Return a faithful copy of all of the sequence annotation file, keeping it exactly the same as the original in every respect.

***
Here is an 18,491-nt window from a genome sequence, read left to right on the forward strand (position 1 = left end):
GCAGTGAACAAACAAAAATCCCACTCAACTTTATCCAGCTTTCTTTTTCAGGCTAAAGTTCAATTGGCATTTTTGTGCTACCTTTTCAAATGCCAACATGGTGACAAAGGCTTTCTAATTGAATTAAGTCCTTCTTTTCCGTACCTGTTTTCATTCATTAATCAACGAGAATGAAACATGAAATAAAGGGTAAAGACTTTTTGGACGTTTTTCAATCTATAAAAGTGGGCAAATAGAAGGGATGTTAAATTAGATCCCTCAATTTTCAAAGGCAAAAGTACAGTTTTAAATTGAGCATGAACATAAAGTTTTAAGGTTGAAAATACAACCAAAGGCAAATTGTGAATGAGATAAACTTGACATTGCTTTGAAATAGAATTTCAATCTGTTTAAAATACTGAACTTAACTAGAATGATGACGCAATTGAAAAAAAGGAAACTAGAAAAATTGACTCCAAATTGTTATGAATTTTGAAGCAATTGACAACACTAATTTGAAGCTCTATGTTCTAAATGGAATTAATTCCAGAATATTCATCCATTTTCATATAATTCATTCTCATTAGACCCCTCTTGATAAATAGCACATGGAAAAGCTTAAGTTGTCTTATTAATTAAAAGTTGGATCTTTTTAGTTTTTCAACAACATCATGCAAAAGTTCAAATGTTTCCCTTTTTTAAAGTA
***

Here is an 18,491-nt window from a genome sequence, read left to right on the forward strand (position 1 = left end):
GCAGTGAACAAACAAAAATCCCACTCAACTTTATCCAGCTTTCTTTTTCAGGCTAAAGTTCAATTGGCATTTTTGTGCTACCTTTTCAAATGCCAACATGGTGACAAAGGCTTTCTAATTGAATTAAGTCCTTCTTTTCCGTACCTGTTTTCATTCATTAATCAACGAGAATGAAACATGAAATAAAGGGTAAAGACTTTTTGGACGTTTTTCAATCTATAAAAGTGGGCAAATAGAAGGGATGTTAAATTAGATCCCTCAATTTTCAAAGGCAAAAGTACAGTTTTAAATTGAGCATGAACATAAAGTTTTAAGGTTGAAAATACAACCAAAGGCAAATTGTGAATGAGATAAACTTGACATTGCTTTGAAATAGAATTTCAATCTGTTTAAAATACTGAACTTAACTAGAATGATGACGCAATTGAAAAAAAGGAAACTAGAAAAATTGACTCCAAATTGTTATGAATTTTGAAGCAATTGACAACACTAATTTGAAGCTCTATGTTCTAAATGGAATTAATTCCAGAATATTCATCCATTTTCATATAATTCATTCTCATTAGACCCCTCTTGATAAATAGCACATGGAAAAGCTTAAGTTGTCTTATTAATTAAAAGTTGGATCTTTTTAGTTTTTCAACAACATCATGCAAAAGTTCAAATGTTTCCCTTTTTTAAAGTA